Bill to Control Costs in Dialysis, Drug Treatment Industries Advances

[July 3, 2019] SACRAMENTO, Calif. – The Senate Health Committee passed legislation today to control healthcare costs and protect patients’ access to financial assistance – including in the dialysis and addiction treatment industries.

“As the cost of healthcare continues to skyrocket in California, we need to do more to keep providers from gouging consumers,” said Assemblymember Jim Wood, the author of AB 290. “In too many cases, critically ill patients are seen as cash cows, not as people who desperately need life-saving treatment.”

AB 290, which will now be considered by the Senate Appropriations Committee, is supported by Health Access California, the California Labor Federation, SEIU California, California Association of Health Plans, and the Association of California Life and Health Insurance Companies. The California Legislature passed a similar bill in 2018 with bipartisan support.

Currently, some drug rehabilitation centers pay premiums for their own patients and then submit inflated and unnecessary medical claims demanding reimbursement many times higher than the cost of care. Similarly, the two largest dialysis corporations in the country – DaVita and Fresenius – bankroll the American Kidney Fund, and then convince their patients to enroll in commercial health plans rather than get their coverage through Medicare or Medi-Cal. The American Kidney Fund pays the health insurance premiums, and that allows DaVita and Fresenius to charge several times the cost of providing care, far more than they can charge Medicare or Medi-Cal patients.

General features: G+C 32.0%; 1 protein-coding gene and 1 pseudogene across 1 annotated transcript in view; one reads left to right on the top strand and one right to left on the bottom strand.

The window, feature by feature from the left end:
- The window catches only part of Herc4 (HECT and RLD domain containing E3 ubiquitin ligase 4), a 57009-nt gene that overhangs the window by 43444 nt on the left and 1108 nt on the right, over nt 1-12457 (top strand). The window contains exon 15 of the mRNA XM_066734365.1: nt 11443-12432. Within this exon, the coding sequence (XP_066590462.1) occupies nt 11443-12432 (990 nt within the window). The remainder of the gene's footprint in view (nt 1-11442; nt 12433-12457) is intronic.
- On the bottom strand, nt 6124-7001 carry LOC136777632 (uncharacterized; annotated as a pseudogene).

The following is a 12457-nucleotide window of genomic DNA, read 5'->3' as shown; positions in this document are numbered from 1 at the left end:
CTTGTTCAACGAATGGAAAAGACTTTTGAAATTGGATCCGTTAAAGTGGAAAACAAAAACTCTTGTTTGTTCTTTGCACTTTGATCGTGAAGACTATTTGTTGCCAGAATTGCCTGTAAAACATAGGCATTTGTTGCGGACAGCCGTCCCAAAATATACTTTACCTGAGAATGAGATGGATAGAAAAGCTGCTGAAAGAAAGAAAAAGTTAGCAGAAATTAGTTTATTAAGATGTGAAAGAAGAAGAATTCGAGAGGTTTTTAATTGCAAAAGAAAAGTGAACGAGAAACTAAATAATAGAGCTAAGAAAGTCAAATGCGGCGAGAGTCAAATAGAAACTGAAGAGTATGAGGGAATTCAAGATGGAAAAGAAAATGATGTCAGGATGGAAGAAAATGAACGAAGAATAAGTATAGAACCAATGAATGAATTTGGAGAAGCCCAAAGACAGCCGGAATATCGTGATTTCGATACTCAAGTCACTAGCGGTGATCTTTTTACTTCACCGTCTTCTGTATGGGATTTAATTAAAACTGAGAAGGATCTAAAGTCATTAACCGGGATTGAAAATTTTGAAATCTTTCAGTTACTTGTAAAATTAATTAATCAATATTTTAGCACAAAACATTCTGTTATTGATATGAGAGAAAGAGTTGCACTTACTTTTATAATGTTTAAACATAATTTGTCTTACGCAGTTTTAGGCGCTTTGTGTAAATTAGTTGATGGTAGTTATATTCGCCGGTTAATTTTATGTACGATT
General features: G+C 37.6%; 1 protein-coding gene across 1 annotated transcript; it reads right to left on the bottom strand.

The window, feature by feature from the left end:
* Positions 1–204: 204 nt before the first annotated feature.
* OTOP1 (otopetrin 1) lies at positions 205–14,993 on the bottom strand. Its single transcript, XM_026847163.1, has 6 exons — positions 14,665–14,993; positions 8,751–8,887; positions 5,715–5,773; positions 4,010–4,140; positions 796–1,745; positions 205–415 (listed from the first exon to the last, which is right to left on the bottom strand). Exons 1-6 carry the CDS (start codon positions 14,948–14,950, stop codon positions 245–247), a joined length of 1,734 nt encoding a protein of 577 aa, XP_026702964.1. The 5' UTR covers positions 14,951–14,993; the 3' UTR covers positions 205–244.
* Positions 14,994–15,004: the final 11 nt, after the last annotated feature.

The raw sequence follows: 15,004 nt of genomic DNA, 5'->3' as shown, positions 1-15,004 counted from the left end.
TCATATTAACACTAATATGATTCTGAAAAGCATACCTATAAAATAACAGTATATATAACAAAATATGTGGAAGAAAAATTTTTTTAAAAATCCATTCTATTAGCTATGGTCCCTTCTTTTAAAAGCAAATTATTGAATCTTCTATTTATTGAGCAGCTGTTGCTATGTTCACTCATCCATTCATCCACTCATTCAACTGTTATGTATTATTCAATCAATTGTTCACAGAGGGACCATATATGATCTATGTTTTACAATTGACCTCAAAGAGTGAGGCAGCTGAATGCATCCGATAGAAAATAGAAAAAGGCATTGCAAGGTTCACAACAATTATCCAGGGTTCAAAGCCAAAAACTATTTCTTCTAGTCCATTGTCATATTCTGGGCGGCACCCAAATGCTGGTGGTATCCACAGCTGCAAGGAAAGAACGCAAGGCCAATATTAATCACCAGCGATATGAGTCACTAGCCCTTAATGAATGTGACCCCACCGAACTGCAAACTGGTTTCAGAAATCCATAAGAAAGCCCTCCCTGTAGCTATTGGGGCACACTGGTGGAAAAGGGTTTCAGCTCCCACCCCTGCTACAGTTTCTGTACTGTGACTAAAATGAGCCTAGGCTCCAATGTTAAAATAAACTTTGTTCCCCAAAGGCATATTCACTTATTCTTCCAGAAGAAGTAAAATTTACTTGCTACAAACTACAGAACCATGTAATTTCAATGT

Under AB 290, financially interested third-parties, like addiction treatment facilities and the American Kidney Fund, may still offer premium assistance to patients, but it prevents health providers from using third parties as a mechanism to charge exorbitant prices, which increases healthcare costs for all Californians.

In the dialysis industry, the private insurance scheme is highly profitable, enabling the companies over the course of a year to charge as much as $100,000 more than they would be paid by Medicare or Medi-Cal for the same treatment. DaVita alone reported that the practice generated between $495 million and $540 million in profit in 2017.

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